Quincy Jones, Phil Spector, Brian Wilson… these are people who changed the sound of modern music by taking big risks in the studio. But even if these three had not made the albums they’re best known for, they would still be known for their popular work as musicians and producers. That may not have been the case with perhaps one of the most innovative producers of them all: George Martin, who died this past Tuesday. Had Martin not steered the Beatles through their radical transformation from pop sensations to psychedelic bards, we may not have heard his name outside of the small worlds of classical and film music and British comedy records.
Was he the “fifth Beatle” or more of a paternal figure, as Paul McCartney wrote yesterday? Is it hyperbole to call him, as Mick Ronson did in tribute, “the greatest British record producer ever”? Maybe not. In any case, just as Martin changed the Beatles—prompting them to recruit Ringo and bring complex orchestrations into their arrangements—the Beatles changed Martin, from a rather conservative, cautious producer and composer to an adventurous creative force.
That’s not to say that Martin didn’t have an eccentric streak before he signed the band that would secure his name in rock and roll history. He spent a good bit of his early career producing novelty albums. “Time Beat” and “Waltz in Orbit”—his compositions at the top of the post, created with Maddalena Fagandini of the famed BBC Radiophonic Workshop—show an eccentric, playful side of the buttoned-up producer. It was perhaps a side Martin preferred to keep hidden; he released the single under a pseudonym, “Ray Cathode.”
Just a few months later, Martin auditioned the Beatles and brought them into Abbey Road Studios to record their first album. While the band’s early sixties records are forever beloved for their songwriting and performances, the production itself didn’t stray far from the conventional. The early albums, writes Mike Brown at The Telegraph, “evinced a youthful freshness and exuberance that hinted at promise, but showed no great originality. Certainly there was nothing that anticipated the flowering of genius to come.” Likewise, Martin’s own releases at the time, such as the big band orchestrations of Beatles songs from 1964 (further up) and a lounge-jazz, bossanova-tinged instrumental version of Help! from the following year, show none of the wizardry to come in Sgt. Pepper’s or Abbey Road.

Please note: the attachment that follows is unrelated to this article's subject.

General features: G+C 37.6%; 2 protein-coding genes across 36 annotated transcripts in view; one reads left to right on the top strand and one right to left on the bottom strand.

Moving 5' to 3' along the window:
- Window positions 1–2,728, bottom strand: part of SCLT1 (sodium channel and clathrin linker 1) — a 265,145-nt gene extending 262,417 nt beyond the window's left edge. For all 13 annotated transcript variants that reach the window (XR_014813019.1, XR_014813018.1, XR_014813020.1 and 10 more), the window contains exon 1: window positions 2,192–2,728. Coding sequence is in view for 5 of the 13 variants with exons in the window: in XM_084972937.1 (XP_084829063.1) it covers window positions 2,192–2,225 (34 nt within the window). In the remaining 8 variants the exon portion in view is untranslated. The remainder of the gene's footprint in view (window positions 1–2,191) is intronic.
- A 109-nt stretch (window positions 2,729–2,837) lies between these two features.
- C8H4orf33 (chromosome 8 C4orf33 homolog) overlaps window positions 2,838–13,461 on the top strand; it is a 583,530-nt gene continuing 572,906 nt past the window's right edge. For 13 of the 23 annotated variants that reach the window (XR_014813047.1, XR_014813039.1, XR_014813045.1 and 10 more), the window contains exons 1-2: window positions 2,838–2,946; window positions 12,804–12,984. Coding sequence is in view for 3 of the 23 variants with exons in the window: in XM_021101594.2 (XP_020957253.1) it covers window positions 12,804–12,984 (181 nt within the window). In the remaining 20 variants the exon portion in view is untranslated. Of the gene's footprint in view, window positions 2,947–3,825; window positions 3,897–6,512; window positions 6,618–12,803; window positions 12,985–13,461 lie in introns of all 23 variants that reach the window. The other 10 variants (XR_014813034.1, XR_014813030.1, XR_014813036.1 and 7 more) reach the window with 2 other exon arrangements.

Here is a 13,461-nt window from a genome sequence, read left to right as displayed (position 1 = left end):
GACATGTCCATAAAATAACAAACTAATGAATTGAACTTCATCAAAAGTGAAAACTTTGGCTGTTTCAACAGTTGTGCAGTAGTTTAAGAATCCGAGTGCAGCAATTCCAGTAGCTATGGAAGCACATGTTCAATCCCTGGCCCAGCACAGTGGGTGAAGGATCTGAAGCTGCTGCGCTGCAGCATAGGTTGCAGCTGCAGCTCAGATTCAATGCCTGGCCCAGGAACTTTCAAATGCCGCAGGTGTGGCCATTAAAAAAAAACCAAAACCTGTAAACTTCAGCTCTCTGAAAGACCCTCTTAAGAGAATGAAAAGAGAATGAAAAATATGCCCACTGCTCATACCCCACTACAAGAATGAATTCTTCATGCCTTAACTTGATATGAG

After the Beatles’ psychedelic break, so to speak, in 1966/67, Martin himself moved in an entirely new direction as a composer, as you can hear in his very Beatlesesque “Theme One,” which served, writes Dangerous Minds, as the “ceremonial first song” every morning for BBC Radio 1 when it launched in ’67 until the mid-70s. The thrillingly Baroque piece of chamber pop could easily have been an extended outro on Sgt. Pepper’s; it shows Martin fully embracing the Beatles’ sound. Hear both the robust original and a tinnier, more Beatles-y version above.
As skilled as he was at creating instantly recognizable experimental pop melodies, Martin never left his classical roots far behind. In the video of “A Day in the Life,” above—shot on location during recording sessions—Martin conducts the orchestra, Brown observes, “in white shirt and bow tie, hair neatly trimmed, stoutly refusing to embrace the affectations of drooping mustache and Nehru jacket that afflicted other record producers.” The famed producer, “forever maintained the calm, unruffled demeanour and the stiff-backed sartorial rectitude of the officer class.”
Martin’s musical discipline reigned in and gave shape to the Beatles’ wildest ideas, and gave their most tender and dramatic songs an immensity and lushness that still leaves us in awe. He combined conventional and avant-garde sensibilities seamlessly. (As McCartney once remarked, Martin was “quite experimental for who he was, a grown-up.”) Just above hear an example of that synthesis, the sweeping, powerful “Pepperland Suite,” composed in 1968 for the Yellow Submarine film. It represents some of the best original work from an incredible producer who also became, we must remember as we say our goodbyes, an astoundingly original composer.